For some time now I have been writing here for the site about the relationship between cinema and design, where we find several points in common, from the way we think about them, to the very creative tools they both use.
I make this relationship as an attempt to show designers that we can bring something we like, like the cinema itself, to our daily lives and make our work even more enjoyable.
But as we all know, our profession is looking to take higher flights, from design as something with a more artistic bias to being more strategic within companies, this is largely thanks to the approaches that belong to Design Thinking and Service Design.
This evolution reminded me of the past, to be more exact in 2011, being the year I first met chess in a math class.
The game was enthralling, something that took me from the front of the television and video games of the day to dedicate myself body and soul for five years of my life, playing regional, state, national and international tournaments.
This period helped me understand values such as knowing how to win and lose, striving to achieve my goals and above all taking on my responsibilities early on.
The logic was also something that I developed a lot playing chess, but unlike what is said, I did not become any mathematical genius, but more strategic in my decisions on the board and in life.
And it was this last reflection that made me bring to this article the relationship between chess and design, especially the three most common stages during any game: Opening, Midgame and Endgame.
Every chess player knows that the first seven moves of a match are extremely important for what happens next, surely one of the most studied moments by professional players around the world, being named by them as the opening.
Openings are usually based on games that have happened in the past, where players study what went right and what went wrong, always looking for evolution to be more assertive in their strategies.
This first step can compare the importance of the repertoire and the creative tools chosen by professionals at the beginning of any design project, and may vary according to the situation, as well as chess.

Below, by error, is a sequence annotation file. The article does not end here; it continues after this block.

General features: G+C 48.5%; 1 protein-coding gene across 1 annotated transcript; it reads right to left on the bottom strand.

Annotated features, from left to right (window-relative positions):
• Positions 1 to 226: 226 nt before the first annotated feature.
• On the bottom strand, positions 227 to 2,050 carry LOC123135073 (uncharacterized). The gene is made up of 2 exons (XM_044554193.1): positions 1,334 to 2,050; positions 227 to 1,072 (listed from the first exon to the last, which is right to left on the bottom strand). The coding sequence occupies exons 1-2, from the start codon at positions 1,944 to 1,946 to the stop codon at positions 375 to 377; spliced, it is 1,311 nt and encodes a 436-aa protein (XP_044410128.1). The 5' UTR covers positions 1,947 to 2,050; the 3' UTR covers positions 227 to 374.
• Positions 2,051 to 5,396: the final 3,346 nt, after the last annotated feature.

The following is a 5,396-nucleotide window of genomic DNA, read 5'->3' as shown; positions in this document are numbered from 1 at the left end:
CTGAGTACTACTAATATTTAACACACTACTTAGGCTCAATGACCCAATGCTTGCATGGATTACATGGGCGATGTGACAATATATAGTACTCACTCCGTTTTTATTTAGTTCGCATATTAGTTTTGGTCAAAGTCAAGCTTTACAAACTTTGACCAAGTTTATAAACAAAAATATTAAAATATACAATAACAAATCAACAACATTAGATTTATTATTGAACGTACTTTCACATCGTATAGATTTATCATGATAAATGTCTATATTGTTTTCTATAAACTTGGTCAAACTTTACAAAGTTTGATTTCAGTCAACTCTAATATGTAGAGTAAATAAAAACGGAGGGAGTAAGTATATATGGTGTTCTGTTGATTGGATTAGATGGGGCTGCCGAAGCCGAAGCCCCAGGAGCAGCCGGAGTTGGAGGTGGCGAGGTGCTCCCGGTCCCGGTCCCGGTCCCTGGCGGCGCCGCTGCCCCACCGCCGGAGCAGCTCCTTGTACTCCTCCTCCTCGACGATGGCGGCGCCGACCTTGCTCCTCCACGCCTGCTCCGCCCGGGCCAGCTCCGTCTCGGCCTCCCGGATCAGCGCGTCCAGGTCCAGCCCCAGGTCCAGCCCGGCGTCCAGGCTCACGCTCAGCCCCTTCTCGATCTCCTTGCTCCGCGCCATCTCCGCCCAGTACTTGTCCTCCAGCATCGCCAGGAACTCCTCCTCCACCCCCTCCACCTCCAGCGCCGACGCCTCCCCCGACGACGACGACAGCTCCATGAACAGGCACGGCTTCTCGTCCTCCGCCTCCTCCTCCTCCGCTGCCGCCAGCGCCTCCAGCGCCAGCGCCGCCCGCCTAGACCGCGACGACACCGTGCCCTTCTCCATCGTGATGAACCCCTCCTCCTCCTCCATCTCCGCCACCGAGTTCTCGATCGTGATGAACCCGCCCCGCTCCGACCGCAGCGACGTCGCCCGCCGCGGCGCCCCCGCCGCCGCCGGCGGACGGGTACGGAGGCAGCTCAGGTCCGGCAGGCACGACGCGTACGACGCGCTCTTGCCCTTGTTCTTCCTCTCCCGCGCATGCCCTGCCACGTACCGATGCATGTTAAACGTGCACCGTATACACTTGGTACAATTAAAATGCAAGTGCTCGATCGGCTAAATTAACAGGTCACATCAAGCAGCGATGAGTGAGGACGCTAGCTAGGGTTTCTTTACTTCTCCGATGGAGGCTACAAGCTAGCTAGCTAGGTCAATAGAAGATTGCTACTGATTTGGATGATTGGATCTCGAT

Middle of game
After the seven movements of both players, we can already consider this the middle of the game, this is the stage that we will validate what we planned there at the opening.
These next moves are unlikely to mimic any games that have happened in the past as well as the more predictable openings, of course, they can happen in one move or another, but the possibilities are greater and the players are more creative in the testing of their attacking moves and defence.
A wrong move can cost the match, so the repertoire is still worth a lot here, as well as design when it comes to validating an idea with the user through prototypes.
And that’s why we always have to ask ourselves: To be creative do we have to reinvent the wheel?
Interestingly, we learn from mistakes and even if your bid or prototype goes wrong, we can rethink both to evolve in the future.
End of the game
We have reached the end of the game and if the players have done their homework well, the game will be decided in the small details.
The game can be won through checkmate (the capture of the opponent’s king) or by abandoning the opponent who notes that the position is much lower, either by a number of pieces or by the inevitable checkmate in the next moves.
The victory will come to those who performed the best of the previous stages and this is the greatest beauty of the game, success only comes by deserving.
Design is a lot about that too, no use thinking that a fantastic idea will come out of nowhere, just coming with a lot of studies and a lot of work, luck is an almost nil requirement for the pro.
So if you want to be a good designer or chess player, study what has already been done, feed your tool repertoire and be creative in what really matters, in your strategy to get what you are looking for.